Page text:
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Saying goodbye to the Spencer Smith willows; cuttings available; wood will be saved; ideas welcome

willow ceremony 2willow ceremonyAbout 50 of us gathered in Spencer Smith park last night to say goodbye and thank you to the willow trees for the 70 years they have sheltered and served our community. We huddled in the gazebo as a light rain fell, truly “gathered” together, a fitting tribute to the trees that became a gathering place for friends, family, children, and young lovers planning a future together.

willow rot 2These trees have survived generations of families – children remember climbing her branches, then becoming engaged under her cascading leaves, then returning to celebrate wedding anniversaries, then bringing children and grandchildren back to experience her grandeur. Last night people spoke of the trees as akin to a family member – an integral part of important milestones in life.

A summary of some of the Facebook comments from residents is here: City of Burlington Facebook willows june 6 2016

The ceremony was videotaped and will be posted here shortly, along with photos. The program is available here: Willow Tree Program

willow cuttingsCuttings from the trees are available today down at Spencer Smith Park. The wood is being saved, and uses will be determined at a later date. The branches will be removed today, with the trunks remaining until after the Sound of Music Festival (the grass is too wet now to support the heavy crane required to remove the trunks intact). We are exploring using the trunks for a sculpture, and taking a a slab of one of the trunks showing the timeline of the trees and key historical moments in Burlington’s history.

Memories of the trees are being collected at the city’s webpage here: We will determine a way to compile and share them all.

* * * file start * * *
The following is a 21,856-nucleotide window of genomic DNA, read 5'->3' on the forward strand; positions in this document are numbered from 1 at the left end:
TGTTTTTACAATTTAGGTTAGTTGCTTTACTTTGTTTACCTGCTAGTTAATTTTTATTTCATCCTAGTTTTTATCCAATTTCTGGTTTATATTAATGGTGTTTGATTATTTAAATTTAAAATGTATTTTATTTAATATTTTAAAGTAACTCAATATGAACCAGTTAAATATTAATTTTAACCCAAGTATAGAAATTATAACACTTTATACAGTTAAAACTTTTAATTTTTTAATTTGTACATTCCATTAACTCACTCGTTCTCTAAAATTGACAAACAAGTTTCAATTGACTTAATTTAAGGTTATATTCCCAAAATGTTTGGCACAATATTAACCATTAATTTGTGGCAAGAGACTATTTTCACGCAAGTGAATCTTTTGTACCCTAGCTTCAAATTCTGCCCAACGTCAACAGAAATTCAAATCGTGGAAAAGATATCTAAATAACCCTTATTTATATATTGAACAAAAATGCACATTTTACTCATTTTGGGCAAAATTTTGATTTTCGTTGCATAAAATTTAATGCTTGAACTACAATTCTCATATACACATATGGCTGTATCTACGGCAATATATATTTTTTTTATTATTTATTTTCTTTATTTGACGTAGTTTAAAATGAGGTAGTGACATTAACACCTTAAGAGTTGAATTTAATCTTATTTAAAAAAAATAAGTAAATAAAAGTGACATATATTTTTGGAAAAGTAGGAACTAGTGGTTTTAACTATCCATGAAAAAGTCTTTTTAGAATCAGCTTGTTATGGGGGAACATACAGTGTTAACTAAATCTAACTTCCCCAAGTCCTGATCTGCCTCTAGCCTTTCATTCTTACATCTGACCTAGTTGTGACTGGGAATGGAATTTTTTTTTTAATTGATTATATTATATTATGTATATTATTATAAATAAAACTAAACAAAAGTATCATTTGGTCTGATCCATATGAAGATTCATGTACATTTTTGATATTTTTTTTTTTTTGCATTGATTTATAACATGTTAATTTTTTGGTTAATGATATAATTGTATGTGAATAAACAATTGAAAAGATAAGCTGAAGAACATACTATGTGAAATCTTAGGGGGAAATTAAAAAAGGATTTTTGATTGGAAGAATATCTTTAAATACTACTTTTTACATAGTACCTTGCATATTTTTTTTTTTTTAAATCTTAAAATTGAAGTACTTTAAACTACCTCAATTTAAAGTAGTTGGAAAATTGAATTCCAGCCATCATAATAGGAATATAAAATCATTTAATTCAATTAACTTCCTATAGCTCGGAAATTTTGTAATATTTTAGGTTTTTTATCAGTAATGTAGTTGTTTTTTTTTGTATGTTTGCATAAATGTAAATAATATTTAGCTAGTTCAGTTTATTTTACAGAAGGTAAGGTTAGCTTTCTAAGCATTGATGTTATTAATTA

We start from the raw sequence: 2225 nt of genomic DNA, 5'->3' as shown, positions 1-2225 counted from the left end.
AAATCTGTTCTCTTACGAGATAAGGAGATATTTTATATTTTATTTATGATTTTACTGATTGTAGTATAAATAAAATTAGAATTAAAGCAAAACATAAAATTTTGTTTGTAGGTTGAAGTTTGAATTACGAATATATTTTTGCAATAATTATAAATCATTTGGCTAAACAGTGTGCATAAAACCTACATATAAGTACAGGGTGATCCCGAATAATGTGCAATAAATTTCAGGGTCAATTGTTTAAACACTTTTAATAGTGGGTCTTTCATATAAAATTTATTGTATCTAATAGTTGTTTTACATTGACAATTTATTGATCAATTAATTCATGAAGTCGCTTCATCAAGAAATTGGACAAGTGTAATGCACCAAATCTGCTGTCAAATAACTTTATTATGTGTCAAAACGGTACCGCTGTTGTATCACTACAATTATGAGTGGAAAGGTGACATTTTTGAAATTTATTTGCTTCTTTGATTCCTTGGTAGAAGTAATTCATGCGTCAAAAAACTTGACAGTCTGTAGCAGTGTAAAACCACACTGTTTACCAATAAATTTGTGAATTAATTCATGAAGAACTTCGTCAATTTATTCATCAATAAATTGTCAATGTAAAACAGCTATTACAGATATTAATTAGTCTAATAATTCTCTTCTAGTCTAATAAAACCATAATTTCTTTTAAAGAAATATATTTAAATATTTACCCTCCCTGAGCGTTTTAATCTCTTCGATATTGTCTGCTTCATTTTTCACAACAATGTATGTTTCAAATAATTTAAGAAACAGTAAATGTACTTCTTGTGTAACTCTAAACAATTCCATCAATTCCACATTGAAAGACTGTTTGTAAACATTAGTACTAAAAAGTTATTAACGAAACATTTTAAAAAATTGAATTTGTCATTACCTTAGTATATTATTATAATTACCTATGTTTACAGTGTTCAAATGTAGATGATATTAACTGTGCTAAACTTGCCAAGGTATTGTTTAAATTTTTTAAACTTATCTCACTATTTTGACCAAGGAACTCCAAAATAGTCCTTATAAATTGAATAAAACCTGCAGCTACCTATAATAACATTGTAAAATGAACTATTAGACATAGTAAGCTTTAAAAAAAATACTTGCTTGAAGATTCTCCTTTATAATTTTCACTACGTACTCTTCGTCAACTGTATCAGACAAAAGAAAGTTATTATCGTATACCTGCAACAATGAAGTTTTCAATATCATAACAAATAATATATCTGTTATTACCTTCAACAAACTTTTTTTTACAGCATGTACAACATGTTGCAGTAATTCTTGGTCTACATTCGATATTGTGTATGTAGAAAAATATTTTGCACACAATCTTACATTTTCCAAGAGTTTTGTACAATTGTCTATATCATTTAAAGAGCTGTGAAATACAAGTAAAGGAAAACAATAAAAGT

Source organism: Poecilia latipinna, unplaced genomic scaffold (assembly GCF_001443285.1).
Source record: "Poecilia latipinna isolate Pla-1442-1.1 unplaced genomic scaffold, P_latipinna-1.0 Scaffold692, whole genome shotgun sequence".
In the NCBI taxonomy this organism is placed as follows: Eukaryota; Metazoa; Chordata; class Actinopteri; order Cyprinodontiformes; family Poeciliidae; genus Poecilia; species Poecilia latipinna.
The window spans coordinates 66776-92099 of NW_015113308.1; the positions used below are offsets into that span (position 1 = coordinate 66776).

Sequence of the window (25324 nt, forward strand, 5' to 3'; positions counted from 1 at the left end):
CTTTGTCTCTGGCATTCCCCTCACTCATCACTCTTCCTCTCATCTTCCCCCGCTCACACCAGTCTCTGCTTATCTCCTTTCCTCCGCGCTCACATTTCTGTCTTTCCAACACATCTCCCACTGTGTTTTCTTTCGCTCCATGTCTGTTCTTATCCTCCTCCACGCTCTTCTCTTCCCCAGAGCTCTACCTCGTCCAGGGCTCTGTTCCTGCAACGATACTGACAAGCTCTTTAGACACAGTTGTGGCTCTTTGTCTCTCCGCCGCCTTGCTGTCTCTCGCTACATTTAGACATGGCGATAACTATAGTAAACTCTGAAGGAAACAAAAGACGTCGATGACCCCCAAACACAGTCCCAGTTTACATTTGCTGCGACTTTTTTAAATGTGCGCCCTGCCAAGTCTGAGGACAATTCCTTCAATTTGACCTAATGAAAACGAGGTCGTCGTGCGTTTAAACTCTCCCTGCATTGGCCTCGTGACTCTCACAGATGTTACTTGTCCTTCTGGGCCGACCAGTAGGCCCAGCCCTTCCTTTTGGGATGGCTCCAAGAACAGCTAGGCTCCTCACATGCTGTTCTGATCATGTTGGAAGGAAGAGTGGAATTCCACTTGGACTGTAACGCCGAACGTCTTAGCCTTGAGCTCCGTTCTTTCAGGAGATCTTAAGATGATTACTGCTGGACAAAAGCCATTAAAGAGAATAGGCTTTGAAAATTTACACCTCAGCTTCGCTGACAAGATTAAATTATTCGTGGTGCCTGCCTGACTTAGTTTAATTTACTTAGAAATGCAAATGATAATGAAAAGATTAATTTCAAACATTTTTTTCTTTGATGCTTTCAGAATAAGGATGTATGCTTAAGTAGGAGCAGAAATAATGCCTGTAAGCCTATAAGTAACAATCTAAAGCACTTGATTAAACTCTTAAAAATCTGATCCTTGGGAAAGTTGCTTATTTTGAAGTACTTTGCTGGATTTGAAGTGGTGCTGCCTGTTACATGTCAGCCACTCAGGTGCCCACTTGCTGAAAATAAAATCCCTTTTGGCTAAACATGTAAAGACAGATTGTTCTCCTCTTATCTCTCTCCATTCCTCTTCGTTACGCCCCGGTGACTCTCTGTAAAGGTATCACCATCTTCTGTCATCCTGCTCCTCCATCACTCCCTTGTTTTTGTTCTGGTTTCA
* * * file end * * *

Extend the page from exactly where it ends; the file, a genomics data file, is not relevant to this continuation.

It took a small village of people to organize the signage, publicity and ceremony for the trees, in less than one week from the time I first learned about the rot and risk to the public of falling branches. I’d like to thank my assistant Georgie Gartside, for always rising to the occasion, doing research and preparing the program; my intern student Claire Bradbury, for creating the program; Brian McKelvey, our city arborist, for alerting us to the rot and participating in our ceremony to provide information and answers to residents; Kate Sault, president of the Burlington Horticultural Society, for sharing the history of the trees and Spencer Smith’s legacy; Julie Hamilton, for her moving poem, read at the ceremony by her friend Carol Gottlob; Rod Nettagog, of the Henvey Inlet First Nation, for the powerful smudging and drum ceremony, and prayer for the trees; Kune Hua, of True Essence media for videotaping the ceremony; the Globe & Mail for taking pictures and sharing the story; Donna Kell for media and publicity; Mary Battaglia, our director of Roads & Parks maintenance, for her support on the ceremony and saving the wood;  Lana Kosterowa and Cameron Stevens for the web banner and web updates on; Jeff Crowder for the ad in the Burlington Post; Carla Marshall for posting on Instagram.

Last but not least, thanks to all of you who joined us for the ceremony and the many hundreds more who have shared your memories of the trees online. Stay tuned to this space for future updates on the trees.


Written by Marianne Meed Ward

I was inspired to seek public office because I believe, like so many of you, “I can do something about that” on the issues we face. As councilor, my role is to take a stand on what’s best for residents and go to bat for it. Pushback is inevitable from those who don’t have the community’s interests at heart. I will stand with you and for you, to achieve the best interests of our city, without caving to unacceptable compromise in the name of consensus.


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  1. While I had no emotional attachment to these trees personally, I wish to acknowledge our councilor, for her sensitivity to those who might. Cudos to you, Marianne!

  2. Well, (tongue in cheek), if you want to get wheepy, I doubt that many showed up when the Brant Inn bit the dust, nor the canning factory or for that matter when the train station closed, (the one which probably could have been rebuilt from scratch by the money that’s been spent on it), just an observation as I remember all those places in their hey day.

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